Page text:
Accessibility options and features

Scope

Due to the specific nature of this mini-site there are materials here which are purposely not accessible.
There are examples of what not to do as well as implemented fixes.

Here are the details of the accessible design features used (mostly) on this site.

Browser text-size adjustments

The text on this web site has been designed to allow you to use browser controls to resize it to whatever size works best for you.

Firefox (Windows & Mac):
The control and the plus key together increases the font size. Control minus decreases the font size.
Internet Explorer (Windows):
From the menu bar select View > Text Size, and choose a suitable text size.
Netscape and Mozilla (Windows):
From the menu bar select View > Text Zoom, and choose a suitable text size.
Opera (Windows):
From the menu bar select View > Zoom, and choose a suitable page magnification.
Safari (Mac):
From the menu bar select View > Make Text Bigger, and increase to a suitable text size.
Internet Explorer (Mac):
From the menu bar select View > Text Size, and choose a suitable text size.
Netscape & Mozilla (Mac):
From the menu bar select View > Text Zoom, and choose a suitable text size.
Opera (Mac) users:
From the menu bar select View > Zoom, and choose a suitable page magnification.

The site is viewable up to 200% with little degradation.

Access keys

Most browsers support jumping to specific links by typing keys defined on the web site. On Windows, you can press ALT + an access key then enter; on Macintosh, you can press Control + an access key, then enter.

All pages on this site define the following access keys:
Accesskey Action Taken
1 Returns to the workshop home page
3 Goes to the workshop site-map
8 Goes to the copyright statement page
9 Shortcut to the contact details page (email, feedback form, post or phone)
0 Goes to the accessibility options and statement (This page)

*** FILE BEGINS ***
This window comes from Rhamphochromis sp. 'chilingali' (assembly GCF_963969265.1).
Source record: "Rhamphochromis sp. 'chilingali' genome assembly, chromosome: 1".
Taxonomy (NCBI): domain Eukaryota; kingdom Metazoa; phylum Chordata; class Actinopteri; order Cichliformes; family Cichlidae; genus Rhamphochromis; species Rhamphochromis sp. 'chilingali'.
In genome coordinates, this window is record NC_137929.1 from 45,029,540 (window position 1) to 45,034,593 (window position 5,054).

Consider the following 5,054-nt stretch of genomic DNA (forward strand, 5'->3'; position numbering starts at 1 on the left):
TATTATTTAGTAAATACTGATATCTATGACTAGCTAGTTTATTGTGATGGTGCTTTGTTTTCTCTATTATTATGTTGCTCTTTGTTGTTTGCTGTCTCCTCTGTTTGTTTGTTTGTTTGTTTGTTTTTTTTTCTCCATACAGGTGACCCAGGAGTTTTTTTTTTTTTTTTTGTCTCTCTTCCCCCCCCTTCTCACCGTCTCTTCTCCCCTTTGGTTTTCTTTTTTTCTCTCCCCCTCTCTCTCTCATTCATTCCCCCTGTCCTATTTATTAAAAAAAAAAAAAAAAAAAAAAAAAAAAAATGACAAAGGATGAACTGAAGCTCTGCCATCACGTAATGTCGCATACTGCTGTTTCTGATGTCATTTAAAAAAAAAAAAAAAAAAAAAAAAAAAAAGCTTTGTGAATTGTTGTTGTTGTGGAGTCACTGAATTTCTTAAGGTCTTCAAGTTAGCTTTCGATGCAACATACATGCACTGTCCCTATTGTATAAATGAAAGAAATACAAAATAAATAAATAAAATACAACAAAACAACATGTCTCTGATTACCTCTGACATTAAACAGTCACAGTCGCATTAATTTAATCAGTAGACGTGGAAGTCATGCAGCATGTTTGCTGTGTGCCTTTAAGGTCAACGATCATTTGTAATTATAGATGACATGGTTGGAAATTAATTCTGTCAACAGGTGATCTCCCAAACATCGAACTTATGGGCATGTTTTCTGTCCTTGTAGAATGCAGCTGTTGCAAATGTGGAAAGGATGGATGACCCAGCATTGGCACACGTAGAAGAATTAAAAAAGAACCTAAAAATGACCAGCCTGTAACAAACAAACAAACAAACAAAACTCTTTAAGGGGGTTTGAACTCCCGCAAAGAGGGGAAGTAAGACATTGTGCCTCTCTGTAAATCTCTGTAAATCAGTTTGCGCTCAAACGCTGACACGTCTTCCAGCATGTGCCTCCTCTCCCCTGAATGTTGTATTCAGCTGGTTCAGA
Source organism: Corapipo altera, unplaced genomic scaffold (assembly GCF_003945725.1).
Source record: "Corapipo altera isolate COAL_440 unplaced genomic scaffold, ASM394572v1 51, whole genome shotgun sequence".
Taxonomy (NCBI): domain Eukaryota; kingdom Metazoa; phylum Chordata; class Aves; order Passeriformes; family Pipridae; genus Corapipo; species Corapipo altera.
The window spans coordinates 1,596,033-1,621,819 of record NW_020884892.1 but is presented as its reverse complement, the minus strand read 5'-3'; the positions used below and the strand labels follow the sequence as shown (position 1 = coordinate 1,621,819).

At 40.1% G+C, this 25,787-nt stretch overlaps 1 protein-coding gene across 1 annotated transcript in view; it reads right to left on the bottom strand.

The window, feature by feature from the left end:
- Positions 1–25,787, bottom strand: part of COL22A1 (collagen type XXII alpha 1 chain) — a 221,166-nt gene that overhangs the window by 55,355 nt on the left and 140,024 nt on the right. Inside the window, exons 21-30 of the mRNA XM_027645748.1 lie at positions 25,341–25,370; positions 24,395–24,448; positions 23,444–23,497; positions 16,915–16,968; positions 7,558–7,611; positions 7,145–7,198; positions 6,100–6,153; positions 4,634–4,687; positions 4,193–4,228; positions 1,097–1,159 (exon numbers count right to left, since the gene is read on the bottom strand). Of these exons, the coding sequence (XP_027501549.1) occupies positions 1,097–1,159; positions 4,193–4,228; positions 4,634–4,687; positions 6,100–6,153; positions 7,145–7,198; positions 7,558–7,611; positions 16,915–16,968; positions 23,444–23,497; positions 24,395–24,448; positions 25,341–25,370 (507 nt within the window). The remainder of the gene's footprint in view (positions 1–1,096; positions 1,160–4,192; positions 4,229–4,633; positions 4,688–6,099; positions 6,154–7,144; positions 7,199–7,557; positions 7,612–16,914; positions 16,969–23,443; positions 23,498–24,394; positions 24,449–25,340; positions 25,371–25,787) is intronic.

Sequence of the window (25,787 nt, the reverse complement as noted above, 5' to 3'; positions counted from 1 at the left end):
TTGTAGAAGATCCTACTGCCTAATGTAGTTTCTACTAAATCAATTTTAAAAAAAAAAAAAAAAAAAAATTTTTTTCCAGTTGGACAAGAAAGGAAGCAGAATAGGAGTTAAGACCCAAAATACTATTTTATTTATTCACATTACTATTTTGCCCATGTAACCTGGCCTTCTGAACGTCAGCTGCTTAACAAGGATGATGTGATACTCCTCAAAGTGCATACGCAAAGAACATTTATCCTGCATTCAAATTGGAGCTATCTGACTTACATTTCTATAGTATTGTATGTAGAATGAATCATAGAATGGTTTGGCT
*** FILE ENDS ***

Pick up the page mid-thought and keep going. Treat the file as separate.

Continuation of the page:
S Skip straight to the pages content area.
P Return to the top of the page

Navigation aids

  1. Many links have title attributes which describe the link in greater detail, unless the text of the link already fully describes the target (such as the headline of an article).
  2. Titles are also used to differentiate between links that have the same visible text, such as "More" or "Activity".
  3. There are no JavaScript pseudo-links. All links can be followed in any browser, even if scripting is turned off.
  4. There are no links that open new windows without warning either in the body text or via a title attribute on the link.

Visual design

  1. This site uses cascading style sheets for visual layout.
  2. This site uses only relative font sizes, compatible with the user-specified "text size" option in visual browsers.
  3. The page design will hold to 200% magnification above which I would suggest switching the style sheet off.
  4. If your browser or browsing device does not support style sheets, the content of each page is still readable and navigable.
  5. With style sheets switched off you are presented with an almost text-only version of the page.

Images

  1. All content images used in this site include descriptive alt attributes. Except in learning materials where user interaction is expected to select an appropriate text equivalent
  2. Images used purely for decoration are coded as background images through CSS and therefore do not appear in the XHTML mark-up at all.
  3. Complex images include LONGDESC attributes or inline descriptions to explain the significance of each image to non-visual readers. Again except where it is an activity to learn how-to.

Standards compliance

All pages are accessible and compliant as possible given the nature of the site (teaching accessibility). Consequently there are specific activities which are designed to be inaccessible in some shape or form.

  1. Most pages on this site is WCAG A approved, complying with all priority 1 guidelines of the W3C Web Content Accessibility Guidelines. A judgment call; many guidelines are intentionally vague and can not be tested automatically. I have reviewed all the guidelines and believe that these pages are compliant.
  2. Most pages on this site validate as XHTML 1.0 Strict. This is not a judgment call; a program can determine with 100% accuracy whether a page is valid XHTML. For example, check this page for XHTML validity.
  3. Most pages on this site use structured semantic markup. The first heading (h1) is the site name and function the second the content title and subsequent headings h2 to h6 are used in the correct order for sub-headings.

JavaScript usage

This site uses JavaScript in order to improve functionality and usability. The site is fully usable and navigable with JavaScript off.

There may be specific activities which are inaccessible in order to show more accessible methods

Acronyms and abbreviations

Due to its technical nature, this site makes use of many acronyms and abbreviations. I try to define each instance with the appropriate XHTML element. Hovering on an acronym will reveal its full expansion, the cursor also changes to a question mark.